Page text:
THE Securities and Exchange Commission (SEC) wants to relax rules for the registration of new domestic corporations by allowing the submission of unnotarized documents.

The corporate regulator issued a draft memorandum circular on Monday allowing companies to register through the submission of articles of incorporation accompanied by a certificate of authentication.

Both documents don’t need to be notarized nor consularized as long as all incorporators sign the certificate of authentication that the SEC templated.

The initiative is in line with the SEC’s goal of “bolstering ease of doing business in the Philippines,” as it said improving the business climate in the country will benefit the economy.

While notarization is no longer required in the proposed rules, the SEC said corporations may still choose to acknowledge their articles of incorporation before a notary public.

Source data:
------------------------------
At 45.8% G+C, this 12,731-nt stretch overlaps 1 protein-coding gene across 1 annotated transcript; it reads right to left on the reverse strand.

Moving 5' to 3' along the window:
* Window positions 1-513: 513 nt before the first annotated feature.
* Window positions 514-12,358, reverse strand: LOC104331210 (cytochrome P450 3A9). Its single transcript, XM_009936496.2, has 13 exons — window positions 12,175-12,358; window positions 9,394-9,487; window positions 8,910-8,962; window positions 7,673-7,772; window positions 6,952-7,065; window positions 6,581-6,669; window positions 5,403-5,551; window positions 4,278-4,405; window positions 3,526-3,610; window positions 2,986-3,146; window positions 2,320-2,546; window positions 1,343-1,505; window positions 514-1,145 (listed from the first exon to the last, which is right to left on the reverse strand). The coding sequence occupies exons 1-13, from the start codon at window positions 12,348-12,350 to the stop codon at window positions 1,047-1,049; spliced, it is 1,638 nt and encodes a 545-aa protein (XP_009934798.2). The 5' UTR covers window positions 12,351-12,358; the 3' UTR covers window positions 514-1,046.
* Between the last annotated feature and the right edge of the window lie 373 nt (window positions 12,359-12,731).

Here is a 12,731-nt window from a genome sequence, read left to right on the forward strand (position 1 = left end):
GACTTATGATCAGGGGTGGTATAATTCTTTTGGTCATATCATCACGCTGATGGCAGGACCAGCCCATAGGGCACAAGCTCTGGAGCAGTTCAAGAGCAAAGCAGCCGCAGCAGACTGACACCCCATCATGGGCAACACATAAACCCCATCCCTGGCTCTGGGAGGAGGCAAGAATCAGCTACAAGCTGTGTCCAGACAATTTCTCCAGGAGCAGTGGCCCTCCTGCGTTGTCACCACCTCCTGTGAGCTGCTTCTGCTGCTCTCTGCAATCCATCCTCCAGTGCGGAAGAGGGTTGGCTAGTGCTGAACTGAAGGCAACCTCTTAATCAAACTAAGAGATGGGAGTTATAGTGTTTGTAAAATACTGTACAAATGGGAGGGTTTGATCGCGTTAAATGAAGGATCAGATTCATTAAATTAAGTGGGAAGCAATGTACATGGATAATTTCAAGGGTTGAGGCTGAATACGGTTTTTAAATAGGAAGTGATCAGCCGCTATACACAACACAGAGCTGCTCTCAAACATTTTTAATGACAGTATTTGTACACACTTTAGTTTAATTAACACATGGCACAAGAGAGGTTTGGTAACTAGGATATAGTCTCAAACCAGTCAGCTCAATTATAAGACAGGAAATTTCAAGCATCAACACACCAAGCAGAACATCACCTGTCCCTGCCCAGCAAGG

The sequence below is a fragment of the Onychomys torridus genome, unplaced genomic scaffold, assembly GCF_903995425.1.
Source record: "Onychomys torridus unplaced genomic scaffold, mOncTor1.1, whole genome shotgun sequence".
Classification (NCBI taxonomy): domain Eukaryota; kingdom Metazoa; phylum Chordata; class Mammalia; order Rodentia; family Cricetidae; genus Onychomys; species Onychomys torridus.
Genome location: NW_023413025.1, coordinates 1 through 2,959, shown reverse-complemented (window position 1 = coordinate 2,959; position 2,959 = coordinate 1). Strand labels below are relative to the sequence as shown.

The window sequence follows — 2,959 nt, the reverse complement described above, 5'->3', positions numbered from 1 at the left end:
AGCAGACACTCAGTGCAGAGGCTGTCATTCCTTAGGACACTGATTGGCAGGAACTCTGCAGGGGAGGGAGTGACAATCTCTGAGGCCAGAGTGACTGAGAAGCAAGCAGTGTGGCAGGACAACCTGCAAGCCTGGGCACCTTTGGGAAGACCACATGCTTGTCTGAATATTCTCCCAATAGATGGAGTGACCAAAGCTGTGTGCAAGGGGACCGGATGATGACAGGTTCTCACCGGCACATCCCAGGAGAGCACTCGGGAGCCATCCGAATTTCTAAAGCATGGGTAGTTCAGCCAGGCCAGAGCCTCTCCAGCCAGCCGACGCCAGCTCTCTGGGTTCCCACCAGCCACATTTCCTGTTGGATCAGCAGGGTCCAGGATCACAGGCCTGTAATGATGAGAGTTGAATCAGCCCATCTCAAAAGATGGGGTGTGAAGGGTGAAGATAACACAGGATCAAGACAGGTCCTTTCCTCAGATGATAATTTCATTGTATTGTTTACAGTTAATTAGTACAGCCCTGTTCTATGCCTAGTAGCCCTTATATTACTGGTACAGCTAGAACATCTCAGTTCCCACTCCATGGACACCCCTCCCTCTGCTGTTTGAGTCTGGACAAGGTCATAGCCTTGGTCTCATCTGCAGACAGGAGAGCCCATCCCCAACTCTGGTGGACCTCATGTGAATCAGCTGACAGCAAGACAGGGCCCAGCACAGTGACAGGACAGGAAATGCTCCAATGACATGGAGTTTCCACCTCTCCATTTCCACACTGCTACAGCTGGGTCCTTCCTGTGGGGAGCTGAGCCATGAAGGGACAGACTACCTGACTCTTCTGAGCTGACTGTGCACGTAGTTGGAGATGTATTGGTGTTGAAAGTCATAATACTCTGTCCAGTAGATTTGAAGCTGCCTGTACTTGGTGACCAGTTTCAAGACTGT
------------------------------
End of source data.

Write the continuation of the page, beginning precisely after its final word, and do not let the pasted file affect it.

If the articles of incorporation are executed abroad, these may be “apostilled,” or accompanied by a specialized certificate to be acknowledged by members of the Hague Apostille Convention as legitimate. Another option is to have these notarized or authenticated by a Philippine diplomatic or consular officer.

The SEC warned that if a corporation is found to have committed fraud or misrepresentation in its registration, its certificate of registration will be revoked. Those that assisted violators in the fraud will be fined P200,000 to P2 million. If the violation is found detrimental to the public, the fine would be P400,000 to P5 million.

“The SEC expects the proposed guidelines relaxing the registration requirements for domestic corporations to help improve the ease of doing business in the Philippines and subsequently bolster the economy,” it said in a statement.

The proposed rules are currently for review of the public, which may send their comments to the SEC until April 30. — Denise A. Valdez